3. Money is Permissioned

The disparity in the value of currencies exacerbates the economic divide between nations. For example, the Venezuelan Bolivar's hyperinflation has rendered the local currency nearly worthless, pushing citizens towards cryptocurrencies as a more stable store of value. Decentralized cryptocurrencies are permissionless, meaning there is nobody capable of limiting access, which is not the case for many national currencies.

4. Opacity of Financial Institutions

The 2008 financial crisis highlighted the dangers of opaque financial practices, where the lack of transparency in mortgage-backed securities contributed to a global economic meltdown. This opacity diminishes the auditability of transactions and forces a reliance on trust in institutions whose interests may not always align with those of their customers and may even be immoral.

5. Technological Maturity

The dominance of established financial institutions has stifled innovation within the CeFi space. For example, the reluctance of major banks to adopt new technologies for faster payments has kept systems like SWIFT in place, despite their inefficiencies, because they benefit the incumbents.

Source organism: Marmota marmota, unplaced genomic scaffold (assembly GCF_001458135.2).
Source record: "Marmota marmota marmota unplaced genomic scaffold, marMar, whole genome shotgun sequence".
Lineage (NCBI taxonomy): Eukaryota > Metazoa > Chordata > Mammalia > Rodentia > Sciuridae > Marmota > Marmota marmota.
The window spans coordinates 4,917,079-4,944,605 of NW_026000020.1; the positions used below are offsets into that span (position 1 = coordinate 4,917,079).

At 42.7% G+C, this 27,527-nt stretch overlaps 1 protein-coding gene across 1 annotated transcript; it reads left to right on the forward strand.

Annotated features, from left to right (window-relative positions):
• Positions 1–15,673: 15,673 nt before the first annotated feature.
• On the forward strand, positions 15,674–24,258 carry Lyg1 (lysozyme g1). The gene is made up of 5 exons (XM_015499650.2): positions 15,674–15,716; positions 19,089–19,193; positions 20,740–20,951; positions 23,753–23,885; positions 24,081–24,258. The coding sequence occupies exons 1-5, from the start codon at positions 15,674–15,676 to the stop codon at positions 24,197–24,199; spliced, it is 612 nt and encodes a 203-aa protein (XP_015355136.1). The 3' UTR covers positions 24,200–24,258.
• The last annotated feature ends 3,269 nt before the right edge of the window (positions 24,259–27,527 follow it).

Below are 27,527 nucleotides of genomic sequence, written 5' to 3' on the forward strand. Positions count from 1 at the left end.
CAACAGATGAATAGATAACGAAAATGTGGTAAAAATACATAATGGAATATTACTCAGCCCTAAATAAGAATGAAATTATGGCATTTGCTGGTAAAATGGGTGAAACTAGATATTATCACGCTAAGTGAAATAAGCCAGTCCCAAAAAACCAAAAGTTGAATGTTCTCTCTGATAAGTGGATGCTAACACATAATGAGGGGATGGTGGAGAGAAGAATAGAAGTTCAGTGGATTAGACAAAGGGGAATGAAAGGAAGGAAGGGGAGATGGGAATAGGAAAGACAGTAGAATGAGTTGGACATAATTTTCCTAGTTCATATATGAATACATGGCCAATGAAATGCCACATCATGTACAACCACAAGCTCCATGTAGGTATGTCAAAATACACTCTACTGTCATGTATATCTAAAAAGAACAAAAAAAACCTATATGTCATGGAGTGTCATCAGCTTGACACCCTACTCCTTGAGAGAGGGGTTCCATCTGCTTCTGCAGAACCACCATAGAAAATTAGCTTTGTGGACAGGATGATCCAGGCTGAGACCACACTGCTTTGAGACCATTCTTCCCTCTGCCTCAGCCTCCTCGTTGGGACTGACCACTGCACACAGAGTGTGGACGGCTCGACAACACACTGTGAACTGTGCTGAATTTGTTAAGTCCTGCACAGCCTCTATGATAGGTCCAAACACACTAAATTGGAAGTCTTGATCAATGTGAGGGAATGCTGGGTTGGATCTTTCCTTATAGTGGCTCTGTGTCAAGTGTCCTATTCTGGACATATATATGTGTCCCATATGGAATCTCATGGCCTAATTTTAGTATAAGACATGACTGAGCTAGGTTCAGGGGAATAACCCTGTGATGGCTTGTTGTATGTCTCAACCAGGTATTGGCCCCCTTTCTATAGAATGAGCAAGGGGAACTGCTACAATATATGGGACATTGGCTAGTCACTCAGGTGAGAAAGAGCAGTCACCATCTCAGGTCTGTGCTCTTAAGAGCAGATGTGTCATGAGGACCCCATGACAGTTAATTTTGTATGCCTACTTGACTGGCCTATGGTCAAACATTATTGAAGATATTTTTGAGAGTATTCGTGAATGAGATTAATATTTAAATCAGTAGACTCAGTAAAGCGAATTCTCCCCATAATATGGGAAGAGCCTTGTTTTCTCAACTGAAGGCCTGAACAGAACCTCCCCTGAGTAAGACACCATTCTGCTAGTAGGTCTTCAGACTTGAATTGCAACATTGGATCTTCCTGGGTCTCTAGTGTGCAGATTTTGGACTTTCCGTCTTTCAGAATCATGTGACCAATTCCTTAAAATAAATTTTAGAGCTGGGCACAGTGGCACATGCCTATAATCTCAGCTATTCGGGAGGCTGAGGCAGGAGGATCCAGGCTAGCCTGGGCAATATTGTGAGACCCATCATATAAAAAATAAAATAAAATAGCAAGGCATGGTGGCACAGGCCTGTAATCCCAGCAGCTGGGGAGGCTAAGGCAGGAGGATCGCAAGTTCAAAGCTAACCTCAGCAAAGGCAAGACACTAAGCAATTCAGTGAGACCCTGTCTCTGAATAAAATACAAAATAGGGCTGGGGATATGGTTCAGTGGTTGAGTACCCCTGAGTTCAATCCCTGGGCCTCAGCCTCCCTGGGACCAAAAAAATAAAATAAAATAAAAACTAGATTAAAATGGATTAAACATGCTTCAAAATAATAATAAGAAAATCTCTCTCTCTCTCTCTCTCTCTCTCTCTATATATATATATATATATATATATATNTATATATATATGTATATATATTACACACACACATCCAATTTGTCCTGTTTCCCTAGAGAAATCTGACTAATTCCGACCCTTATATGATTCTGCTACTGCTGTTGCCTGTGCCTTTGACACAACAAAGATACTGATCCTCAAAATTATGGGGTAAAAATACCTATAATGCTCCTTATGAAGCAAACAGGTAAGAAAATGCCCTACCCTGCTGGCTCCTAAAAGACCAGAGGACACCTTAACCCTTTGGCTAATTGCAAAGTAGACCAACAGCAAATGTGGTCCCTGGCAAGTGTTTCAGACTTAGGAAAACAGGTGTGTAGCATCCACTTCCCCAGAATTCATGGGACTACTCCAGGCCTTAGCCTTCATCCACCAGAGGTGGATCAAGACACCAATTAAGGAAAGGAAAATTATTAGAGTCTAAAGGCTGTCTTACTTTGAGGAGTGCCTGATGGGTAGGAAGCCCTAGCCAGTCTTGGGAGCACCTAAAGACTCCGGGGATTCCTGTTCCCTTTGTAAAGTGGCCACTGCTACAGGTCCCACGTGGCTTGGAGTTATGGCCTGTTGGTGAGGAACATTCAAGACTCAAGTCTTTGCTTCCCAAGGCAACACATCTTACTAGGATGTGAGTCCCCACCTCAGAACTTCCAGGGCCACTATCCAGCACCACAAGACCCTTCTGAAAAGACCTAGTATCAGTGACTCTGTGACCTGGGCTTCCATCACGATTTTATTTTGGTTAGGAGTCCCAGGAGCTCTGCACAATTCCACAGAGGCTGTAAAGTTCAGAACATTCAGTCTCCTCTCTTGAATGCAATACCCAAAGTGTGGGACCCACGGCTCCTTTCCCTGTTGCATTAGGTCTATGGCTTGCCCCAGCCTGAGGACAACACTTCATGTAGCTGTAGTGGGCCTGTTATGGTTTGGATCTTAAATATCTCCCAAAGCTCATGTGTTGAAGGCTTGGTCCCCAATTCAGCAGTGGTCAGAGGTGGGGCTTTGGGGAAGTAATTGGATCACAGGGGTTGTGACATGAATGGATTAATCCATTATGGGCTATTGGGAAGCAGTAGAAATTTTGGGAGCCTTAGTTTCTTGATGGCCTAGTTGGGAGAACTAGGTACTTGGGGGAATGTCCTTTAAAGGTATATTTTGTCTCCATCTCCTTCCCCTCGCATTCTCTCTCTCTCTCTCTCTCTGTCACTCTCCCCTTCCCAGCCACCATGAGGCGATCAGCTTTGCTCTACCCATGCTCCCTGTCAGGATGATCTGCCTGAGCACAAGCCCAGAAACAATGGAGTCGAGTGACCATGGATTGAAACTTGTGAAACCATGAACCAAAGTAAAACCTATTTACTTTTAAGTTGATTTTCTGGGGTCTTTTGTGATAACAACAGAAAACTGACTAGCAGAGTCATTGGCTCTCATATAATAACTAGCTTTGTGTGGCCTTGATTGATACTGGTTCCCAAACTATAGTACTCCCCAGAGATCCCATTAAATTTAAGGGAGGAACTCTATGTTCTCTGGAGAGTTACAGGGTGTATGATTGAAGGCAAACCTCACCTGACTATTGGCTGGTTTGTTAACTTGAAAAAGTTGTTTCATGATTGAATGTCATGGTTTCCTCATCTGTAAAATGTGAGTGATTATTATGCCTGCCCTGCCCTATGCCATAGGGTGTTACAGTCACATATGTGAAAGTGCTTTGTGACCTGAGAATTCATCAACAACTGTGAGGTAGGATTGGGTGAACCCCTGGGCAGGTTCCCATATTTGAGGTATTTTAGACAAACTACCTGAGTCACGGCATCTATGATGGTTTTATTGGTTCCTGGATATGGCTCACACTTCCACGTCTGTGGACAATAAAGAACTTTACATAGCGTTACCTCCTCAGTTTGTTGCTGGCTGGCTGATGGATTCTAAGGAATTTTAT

6. Financial Subordination

Depositors at banks effectively lose control over their assets, subject to the bank's terms of service, which may include the right to freeze accounts. This was seen in the Cyprus banking crisis in 2013 when depositors faced unprecedented levies on their savings as part of a bailout plan.

7. Too Many Intermediaries

The finance sector's reliance on intermediaries like brokers and bankers adds layers of cost and complexity and increases the potential for systemic failures. The collapse of Lehman Brothers in 2008 serves as a stark reminder of how intermediary failures can lead to widespread economic disruption.

8. Vulnerability and Lack of Composability

The lack of composability and interoperability within the traditional banking sector is by design, to keep customers within an ecosystem. However, this lack of flexibility can be detrimental, as seen in the 2008 crisis, where the interconnectedness of financial institutions led to a cascading failure. Conversely, DeFi promotes an open ecosystem where services can be seamlessly integrated and composed, offering greater resilience and innovation.

These examples underline the need for a shift towards more transparent, inclusive, and efficient financial systems, a void that DeFi seeks to fill by addressing the inherent limitations of CeFi.

A Challenger Emerges